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Publication: Globe and Mail, The
Issue: 10 February 2009, page R5
Title: ROBERT MEIKELJOHN (Obituary)
Web Link: link
ROBERT MEIKELJOHN, 102: PHYSICIAN AND PROFESSOR
Respected doctor helped reduce maternal mortality rate in Ontario
Mothers-to-be had a greater chance of survival because of physician's treatment and teaching
February 10, 2009
A tall, lanky doctor with a Jimmy Stewart drawl, Dr. Robert Meikeljohn was a reassuring presence for numerous mothers-to-be in Ontario, and his work over more than two decades helped reduce the maternal death rate significantly.
Dr. Meikeljohn was a well-regarded obstetrics and gynecological professor whose particular mission was to reduce the number of maternal and infant deaths in Ontario - a lifetime pursuit that had its origins in family tragedy.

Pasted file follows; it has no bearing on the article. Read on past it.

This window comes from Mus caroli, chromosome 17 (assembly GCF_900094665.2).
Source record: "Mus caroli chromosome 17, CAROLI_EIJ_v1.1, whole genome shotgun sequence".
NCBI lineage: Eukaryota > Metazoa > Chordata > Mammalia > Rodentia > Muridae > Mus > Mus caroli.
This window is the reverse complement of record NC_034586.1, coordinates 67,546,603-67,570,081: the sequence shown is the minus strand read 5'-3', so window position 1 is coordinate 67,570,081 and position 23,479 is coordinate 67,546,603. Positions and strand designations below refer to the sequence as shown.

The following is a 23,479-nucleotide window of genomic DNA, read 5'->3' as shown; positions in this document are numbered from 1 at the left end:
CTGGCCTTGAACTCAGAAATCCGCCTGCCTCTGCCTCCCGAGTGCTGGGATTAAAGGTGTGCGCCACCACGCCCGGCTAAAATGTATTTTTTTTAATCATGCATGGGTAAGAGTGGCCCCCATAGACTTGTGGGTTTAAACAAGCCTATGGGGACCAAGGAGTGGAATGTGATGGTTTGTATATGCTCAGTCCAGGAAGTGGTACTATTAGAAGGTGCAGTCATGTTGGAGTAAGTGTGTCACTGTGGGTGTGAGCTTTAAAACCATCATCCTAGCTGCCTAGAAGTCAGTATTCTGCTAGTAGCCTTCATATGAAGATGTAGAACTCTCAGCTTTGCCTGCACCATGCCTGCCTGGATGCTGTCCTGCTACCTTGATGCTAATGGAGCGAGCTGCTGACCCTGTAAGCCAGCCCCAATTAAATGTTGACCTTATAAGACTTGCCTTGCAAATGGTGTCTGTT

His decision to specialize in obstetrics was had its roots in his father's recounting of the deaths of his first wife and child in childbirth. His father's obvious pain at the event convinced Dr. Meikeljohn to dedicate his efforts to protecting mothers during childbirth.
Robert Blaikie Meikeljohn was born in rural Harriston, Ont., one of three children born to John and Olive (May Hossack) Meikeljohn. His parents were hard-working Scots who emigrated to Canada to run the family's already-established hardware store. The Meikeljohn family was prominent in the community and the hardware store was successful enough that Robert was able to attend medical school at the University of Toronto.